Angela Lim, a medical doctor and founder of the mental health service Clearhead, says New Zealand’s high youth suicide rate motivated her to start her company.
Clearhead is a web and app service with a text message-based interface. It uses artificial intelligence (AI) to respond to users’ queries on any and all mental health concerns and offers first-hand advice.
The AI can also connect users to real-life help by scheduling virtual or in-person appointments with one of 200 therapists.
“We don’t formally diagnose you,” Lim said. “The biggest benefit that we provide is we give people a safe space in which they can confront whether they’ve got a problem. And then when they have that epiphany that they do, we then make it super easy for them to get support.”
In 2017, a Unicef report found the country had the highest rate of suicide in teenagers between the ages of 15 and 19 out of 41 OECD and EU countries.
Lim said her vision for Clearhead was for it to emulate a text messaging service to make help more accessible to younger generations who shy away from phone calls, though it is available to all ages.
“I was really passionate about the role of technology to transform the way we deliver healthcare as a way of improving outcomes. When we look at the inequity in health outcomes, it disproportionately affects Māori and Pasifika.”
As well as English, Clearhead’s interface fully supports te reo Māori. Lim said it was a world first as no other mental health service supports conversational AI in an indigenous language.
Clearhead’s AI engine was built from scratch and is maintained by the company’s seven full-time employees, Lim said.
She said testing showed off-the-shelf AI products were not suited to mental health services and were often found to suggest a negative and harmful form of action to users.
It is of utmost importance that Clearhead’s AI engine does not behave in this way to users in distress. Lim said she is proud of the company’s model built around sentiment and intent analysis that steers users towards seeking help.
She said Clearhead has about 9,000 monthly users taking advantage of a system that puts their needs in front of the health industry’s, with user numbers growing at about 15% a month.
It was while attending an AI conference in Switzerland in 2018 that Lim met her first and to date only private investor.
She said the investor bankrolled Clearhead for three-to-four years, meaning the company does not have to seek further investment until 2022. Companies Office records show German entrepreneur Joachim Schoss has a 99% shareholding in the company.
Schoss is the founder and former CEO of digital marketplace company Scout24, which was acquired by Deutsche Telekom. An active angel investor, he is also chairman of the board at German data management firm 1plusX.
Commenting on mental health apps, and not Clearhead specifically, Shaun Robinson, chief executive of the Mental Health Foundation of New Zealand, told BusinessDesk there is a place for apps in mental health and wellbeing services in NZ, but he said they should be seen as one part of the overall approach range of services rather than a replacement for traditional care.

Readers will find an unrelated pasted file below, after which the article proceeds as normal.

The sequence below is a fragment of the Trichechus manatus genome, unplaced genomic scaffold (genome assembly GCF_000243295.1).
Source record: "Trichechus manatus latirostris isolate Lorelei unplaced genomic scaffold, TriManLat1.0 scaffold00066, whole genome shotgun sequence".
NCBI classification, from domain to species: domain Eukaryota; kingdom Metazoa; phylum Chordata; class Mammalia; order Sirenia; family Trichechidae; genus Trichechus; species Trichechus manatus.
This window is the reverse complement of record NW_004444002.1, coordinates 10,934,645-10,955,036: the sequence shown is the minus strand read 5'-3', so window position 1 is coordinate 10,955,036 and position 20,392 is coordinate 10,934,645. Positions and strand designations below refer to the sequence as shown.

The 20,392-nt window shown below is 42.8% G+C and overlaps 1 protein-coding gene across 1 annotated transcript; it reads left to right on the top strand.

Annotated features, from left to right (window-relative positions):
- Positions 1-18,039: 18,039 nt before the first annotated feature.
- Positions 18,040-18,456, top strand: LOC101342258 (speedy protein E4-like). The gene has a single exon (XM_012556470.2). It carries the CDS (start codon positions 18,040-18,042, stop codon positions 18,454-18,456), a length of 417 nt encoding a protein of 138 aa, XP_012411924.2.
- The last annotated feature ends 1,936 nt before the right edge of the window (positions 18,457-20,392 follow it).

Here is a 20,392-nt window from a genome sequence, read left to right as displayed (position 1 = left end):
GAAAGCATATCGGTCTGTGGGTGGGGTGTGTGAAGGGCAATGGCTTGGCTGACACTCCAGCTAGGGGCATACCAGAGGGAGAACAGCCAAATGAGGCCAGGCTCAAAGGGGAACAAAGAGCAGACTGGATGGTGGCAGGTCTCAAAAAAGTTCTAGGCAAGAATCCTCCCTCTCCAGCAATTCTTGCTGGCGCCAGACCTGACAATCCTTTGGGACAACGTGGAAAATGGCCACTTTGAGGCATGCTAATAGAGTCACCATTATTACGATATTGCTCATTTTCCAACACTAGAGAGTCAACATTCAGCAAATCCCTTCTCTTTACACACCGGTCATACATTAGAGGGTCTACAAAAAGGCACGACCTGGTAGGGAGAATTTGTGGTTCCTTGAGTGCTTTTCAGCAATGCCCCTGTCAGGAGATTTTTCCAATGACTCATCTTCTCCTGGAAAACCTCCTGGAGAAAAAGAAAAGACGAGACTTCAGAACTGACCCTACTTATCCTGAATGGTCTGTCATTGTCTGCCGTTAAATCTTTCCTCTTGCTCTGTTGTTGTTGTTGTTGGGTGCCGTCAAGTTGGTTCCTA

“Apps are really useful where they help people to build up their sense of wellbeing and sort of encourage them to adopt the kind of healthy habits of mind and body,” he said.
He added apps that link to where to get help are also useful, with a caveat.
“Access to actual therapy, counselling, and mental health services continues to be in a real crisis in New Zealand,” he said.
“We are more concerned about apps that are about encouraging people to self-assess or even self-diagnose. If someone really is struggling in a long-term, ongoing way, that is when they do need to try and reach out to a GP or health service.”
Lim sees NZ as having a supply and demand mismatch when it comes to accessing mental health services.
There was increased demand with an ageing and growing population, which the health workforce had not kept pace with.
“That meant long wait times, or that meant people who want to go private can't afford it because it's so expensive. And it meant that basically, the most vulnerable are the ones that are obviously most likely to not access care.”
Clearhead is available to individuals free for the first month and $5 per month thereafter. Payment to any therapist appointment booked through the app is arranged outside of the app, though payment within the platform is part of the roadmap.
Therapists are available seven days a week and outside of work hours, and the app shows their availability.
Lim said this dramatically drives down the average wait time to see a therapist.
“We removed the barriers of asking for help,” she said. “Don’t make people jump through so many hoops.”
Businesses can pay for Clearhead through a tiered pricing model to offer the service to their employees for free. Those employees can use the app as normal.
Notable clients include Foodstuffs, TSB, and the Ministry of Social Development. The latter partnership allows unemployed beneficiaries to use Clearhead free of charge.
Clearhead gives businesses anonymised employee user data to offer an overview of widespread issues and to encourage management to address workplace mental health problems.
“You can't manage a risk that you don't know,” Lim said.
She said Clearhead will never sell user data to third parties for commercial gain.
The encryption is designed to exist in siloed buckets that even if Clearhead’s systems were hacked, patient information could not be linked back to an individual, Lim said.
Where to get help:
Need to talk? Free call or text 1737 any time for support from a trained counsellor
Lifeline 0800 543 354 or 09 522 2999 or free text 4357 (HELP)
Suicide Prevention Helpline 0508 828 865 (0508 TAUTOK0)
Youthline 0800 376 633 or free text 234
Samaritans 0800 726 666
Supporting Families in Mental Illness 0800 732 825